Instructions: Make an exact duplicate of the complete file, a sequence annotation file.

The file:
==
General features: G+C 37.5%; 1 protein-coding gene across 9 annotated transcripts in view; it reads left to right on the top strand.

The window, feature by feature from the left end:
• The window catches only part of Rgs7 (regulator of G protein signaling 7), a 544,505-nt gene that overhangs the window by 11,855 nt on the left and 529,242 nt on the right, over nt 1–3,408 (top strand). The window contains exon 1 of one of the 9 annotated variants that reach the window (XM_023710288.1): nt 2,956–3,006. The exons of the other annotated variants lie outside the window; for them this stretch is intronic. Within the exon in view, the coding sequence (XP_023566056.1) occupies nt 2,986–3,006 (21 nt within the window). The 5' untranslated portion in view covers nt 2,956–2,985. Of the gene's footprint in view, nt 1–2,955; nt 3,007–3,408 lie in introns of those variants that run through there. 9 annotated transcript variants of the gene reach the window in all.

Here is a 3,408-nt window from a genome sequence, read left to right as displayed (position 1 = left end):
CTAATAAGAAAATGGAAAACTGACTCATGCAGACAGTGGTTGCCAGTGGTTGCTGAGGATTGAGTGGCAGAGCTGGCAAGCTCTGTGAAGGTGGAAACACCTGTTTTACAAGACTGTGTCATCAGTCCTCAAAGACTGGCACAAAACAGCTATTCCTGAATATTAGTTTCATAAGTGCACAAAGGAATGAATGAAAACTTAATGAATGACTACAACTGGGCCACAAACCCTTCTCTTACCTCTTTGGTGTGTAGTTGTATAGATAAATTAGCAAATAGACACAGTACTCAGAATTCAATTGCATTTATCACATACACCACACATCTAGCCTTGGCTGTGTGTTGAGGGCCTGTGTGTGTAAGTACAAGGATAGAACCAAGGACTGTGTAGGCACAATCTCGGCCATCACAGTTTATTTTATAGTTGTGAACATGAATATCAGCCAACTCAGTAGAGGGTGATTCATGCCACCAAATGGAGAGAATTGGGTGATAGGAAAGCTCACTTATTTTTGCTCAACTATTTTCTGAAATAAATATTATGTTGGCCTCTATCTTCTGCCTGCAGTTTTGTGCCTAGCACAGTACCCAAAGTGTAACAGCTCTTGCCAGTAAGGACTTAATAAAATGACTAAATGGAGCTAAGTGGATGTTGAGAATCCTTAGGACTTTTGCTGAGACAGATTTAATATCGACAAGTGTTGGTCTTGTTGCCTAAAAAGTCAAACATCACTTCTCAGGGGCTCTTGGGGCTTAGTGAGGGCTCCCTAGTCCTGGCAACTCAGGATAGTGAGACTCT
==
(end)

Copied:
General features: G+C 37.5%; 1 protein-coding gene across 9 annotated transcripts in view; it reads left to right on the top strand.

The window, feature by feature from the left end:
• The window catches only part of Rgs7 (regulator of G protein signaling 7), a 544,505-nt gene that overhangs the window by 11,855 nt on the left and 529,242 nt on the right, over nt 1–3,408 (top strand). The window contains exon 1 of one of the 9 annotated variants that reach the window (XM_023710288.1): nt 2,956–3,006. The exons of the other annotated variants lie outside the window; for them this stretch is intronic. Within the exon in view, the coding sequence (XP_023566056.1) occupies nt 2,986–3,006 (21 nt within the window). The 5' untranslated portion in view covers nt 2,956–2,985. Of the gene's footprint in view, nt 1–2,955; nt 3,007–3,408 lie in introns of those variants that run through there. 9 annotated transcript variants of the gene reach the window in all.

Here is a 3,408-nt window from a genome sequence, read left to right as displayed (position 1 = left end):
CTAATAAGAAAATGGAAAACTGACTCATGCAGACAGTGGTTGCCAGTGGTTGCTGAGGATTGAGTGGCAGAGCTGGCAAGCTCTGTGAAGGTGGAAACACCTGTTTTACAAGACTGTGTCATCAGTCCTCAAAGACTGGCACAAAACAGCTATTCCTGAATATTAGTTTCATAAGTGCACAAAGGAATGAATGAAAACTTAATGAATGACTACAACTGGGCCACAAACCCTTCTCTTACCTCTTTGGTGTGTAGTTGTATAGATAAATTAGCAAATAGACACAGTACTCAGAATTCAATTGCATTTATCACATACACCACACATCTAGCCTTGGCTGTGTGTTGAGGGCCTGTGTGTGTAAGTACAAGGATAGAACCAAGGACTGTGTAGGCACAATCTCGGCCATCACAGTTTATTTTATAGTTGTGAACATGAATATCAGCCAACTCAGTAGAGGGTGATTCATGCCACCAAATGGAGAGAATTGGGTGATAGGAAAGCTCACTTATTTTTGCTCAACTATTTTCTGAAATAAATATTATGTTGGCCTCTATCTTCTGCCTGCAGTTTTGTGCCTAGCACAGTACCCAAAGTGTAACAGCTCTTGCCAGTAAGGACTTAATAAAATGACTAAATGGAGCTAAGTGGATGTTGAGAATCCTTAGGACTTTTGCTGAGACAGATTTAATATCGACAAGTGTTGGTCTTGTTGCCTAAAAAGTCAAACATCACTTCTCAGGGGCTCTTGGGGCTTAGTGAGGGCTCCCTAGTCCTGGCAACTCAGGATAGTGAGACTCT